Innovation and the expectations of start-ups are at an all-time high. Yet while they will be part of a long-term economic solution, I am not sure the wave of start-ups will be able to match the economic expectations everyone has of them.
One of the reasons for this longer term “pay-off” is simply the time it takes for these companies to gain market, develop product, generate cash or investment, develop teams and so on.
Even today’s high-growth companies are older than you might realise. Apple is 40 years old, and Google is around 18. If you contrast these companies with the car industry, it was around those ages that car companies were peaking in growth, too.
What this means is that companies starting today might generate economic value in terms of growth to South Australia and growth in employment in (at best) around 10 years.
These should be medium-to-long term plays in our economic playbook. They are very important – without them the future growth doesn’t happen. It’s just not likely they are going to fill the gap in the short to medium term.
The huge question is: What will?
Growth that can fill this gap comes from companies and industries that already have a market, where the time to realise a gain is much shorter. Let’s look at one we are losing – the car industry.
Often, innovation also comes from industries with their backs to the wall. The saying that “the mother of invention is necessity” is very true commercially. The car industry in the UK had to diversify and reinvent itself; it definitely had its back to the wall. However, an industry does survive today – and that is specialised, high-end vehicles (Land Rover, McLaren, etc) and diversified companies (Rolls-Royce).
Could we have done something with technology? Could we have diversified our industries in South Australia through partnerships with researchers? Could we have been a leader in a new approach?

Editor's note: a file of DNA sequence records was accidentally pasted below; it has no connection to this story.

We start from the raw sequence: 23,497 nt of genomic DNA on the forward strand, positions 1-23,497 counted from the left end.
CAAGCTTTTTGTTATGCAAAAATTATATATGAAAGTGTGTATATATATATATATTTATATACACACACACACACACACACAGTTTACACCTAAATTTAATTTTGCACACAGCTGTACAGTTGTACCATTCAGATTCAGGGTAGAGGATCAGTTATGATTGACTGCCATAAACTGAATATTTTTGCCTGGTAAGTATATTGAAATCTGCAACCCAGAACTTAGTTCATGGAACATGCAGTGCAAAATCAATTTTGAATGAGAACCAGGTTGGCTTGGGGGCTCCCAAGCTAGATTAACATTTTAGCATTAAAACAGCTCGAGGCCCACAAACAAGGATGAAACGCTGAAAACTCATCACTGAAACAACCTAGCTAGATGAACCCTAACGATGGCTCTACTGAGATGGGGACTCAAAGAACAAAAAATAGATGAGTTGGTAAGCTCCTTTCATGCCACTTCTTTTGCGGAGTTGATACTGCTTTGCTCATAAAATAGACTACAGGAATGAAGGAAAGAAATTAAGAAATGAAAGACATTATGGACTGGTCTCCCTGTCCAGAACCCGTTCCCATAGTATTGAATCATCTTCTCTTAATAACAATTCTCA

Australia has some brilliant science, and at Flinders University there’s some great science – for the sake of this discussion – in biodiesel and autonomous vehicles (driverless cars). I know other universities have great engineering solutions.
We want to experiment and experiment bravely
Let’s consider driverless cars. Imagine for a moment the disruption these will have on business. Will your 10-year-old child ever need a driver’s licence? By the time they are 17, we may well find driverless cars are here. What about insurance? Road deaths are one of the biggest killers in our time; without that risk, the car insurance industry looks set to have to reshape itself. And what about crash repairers, taxi drivers and more?
Think of the business models this technology creates. Do you even need to own a car? Could you own one collectively?
Could we have fostered Australia as the leaders in driverless vehicles with incentives and a healthy research and industry experimentation to make it work?
We would have “owned” new business models and growth. We would not have sacrificed a skilled workforce.
A country that understood where the pain points were may have identified this as one of possibly a few “necessity” moments and we could have been truly inventive. Not inventive around inventions – they exist – but around how existing sectors work together and being brave around leading change.
Surely there are other industries like this that we could experiment with. As Peter Karmel, Flinders University’s founding Vice-Chancellor, said: “We want to experiment and experiment bravely.”
We could take this approach with some industries that still have a market but have lost, or are losing, their cost advantage, and combine them with our new technologies.
We could see companies that make bathroom products integrating sensor technology into their products, giving us early warnings on being sick. We could see connected appliances. Even foundries could benefit from new nano materials.
Using partnerships to create new competitive advantage should be a key strategy.
Anthony Francis is CEO of Flinders Partners, the commercialisation arm of Flinders University.
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